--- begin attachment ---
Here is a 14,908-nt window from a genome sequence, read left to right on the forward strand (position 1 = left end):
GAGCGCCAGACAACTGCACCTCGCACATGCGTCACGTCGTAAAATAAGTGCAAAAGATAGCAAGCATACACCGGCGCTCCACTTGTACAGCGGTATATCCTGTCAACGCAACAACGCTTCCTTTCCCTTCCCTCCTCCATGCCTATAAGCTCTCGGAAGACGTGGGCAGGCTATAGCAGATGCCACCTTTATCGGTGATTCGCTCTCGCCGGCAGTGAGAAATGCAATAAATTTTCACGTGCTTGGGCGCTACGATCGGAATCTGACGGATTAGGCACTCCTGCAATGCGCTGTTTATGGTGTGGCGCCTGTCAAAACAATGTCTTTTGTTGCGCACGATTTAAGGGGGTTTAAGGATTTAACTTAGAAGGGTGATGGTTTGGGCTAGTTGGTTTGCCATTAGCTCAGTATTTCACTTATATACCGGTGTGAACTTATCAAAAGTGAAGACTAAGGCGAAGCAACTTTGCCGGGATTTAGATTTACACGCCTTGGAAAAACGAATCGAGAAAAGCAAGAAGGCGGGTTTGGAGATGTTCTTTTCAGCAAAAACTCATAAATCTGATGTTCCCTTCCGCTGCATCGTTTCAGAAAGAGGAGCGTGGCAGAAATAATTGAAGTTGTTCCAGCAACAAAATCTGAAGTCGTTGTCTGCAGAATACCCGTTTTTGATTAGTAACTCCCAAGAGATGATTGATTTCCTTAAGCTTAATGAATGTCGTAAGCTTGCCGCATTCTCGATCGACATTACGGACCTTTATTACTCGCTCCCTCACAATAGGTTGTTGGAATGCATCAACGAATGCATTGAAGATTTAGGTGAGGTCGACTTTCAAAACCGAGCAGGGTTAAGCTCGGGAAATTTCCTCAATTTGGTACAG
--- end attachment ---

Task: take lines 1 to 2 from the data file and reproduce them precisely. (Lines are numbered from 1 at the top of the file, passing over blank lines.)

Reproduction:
Here is a 14,908-nt window from a genome sequence, read left to right on the forward strand (position 1 = left end):
GAGCGCCAGACAACTGCACCTCGCACATGCGTCACGTCGTAAAATAAGTGCAAAAGATAGCAAGCATACACCGGCGCTCCACTTGTACAGCGGTATATCCTGTCAACGCAACAACGCTTCCTTTCCCTTCCCTCCTCCATGCCTATAAGCTCTCGGAAGACGTGGGCAGGCTATAGCAGATGCCACCTTTATCGGTGATTCGCTCTCGCCGGCAGTGAGAAATGCAATAAATTTTCACGTGCTTGGGCGCTACGATCGGAATCTGACGGATTAGGCACTCCTGCAATGCGCTGTTTATGGTGTGGCGCCTGTCAAAACAATGTCTTTTGTTGCGCACGATTTAAGGGGGTTTAAGGATTTAACTTAGAAGGGTGATGGTTTGGGCTAGTTGGTTTGCCATTAGCTCAGTATTTCACTTATATACCGGTGTGAACTTATCAAAAGTGAAGACTAAGGCGAAGCAACTTTGCCGGGATTTAGATTTACACGCCTTGGAAAAACGAATCGAGAAAAGCAAGAAGGCGGGTTTGGAGATGTTCTTTTCAGCAAAAACTCATAAATCTGATGTTCCCTTCCGCTGCATCGTTTCAGAAAGAGGAGCGTGGCAGAAATAATTGAAGTTGTTCCAGCAACAAAATCTGAAGTCGTTGTCTGCAGAATACCCGTTTTTGATTAGTAACTCCCAAGAGATGATTGATTTCCTTAAGCTTAATGAATGTCGTAAGCTTGCCGCATTCTCGATCGACATTACGGACCTTTATTACTCGCTCCCTCACAATAGGTTGTTGGAATGCATCAACGAATGCATTGAAGATTTAGGTGAGGTCGACTTTCAAAACCGAGCAGGGTTAAGCTCGGGAAATTTCCTCAATTTGGTACAG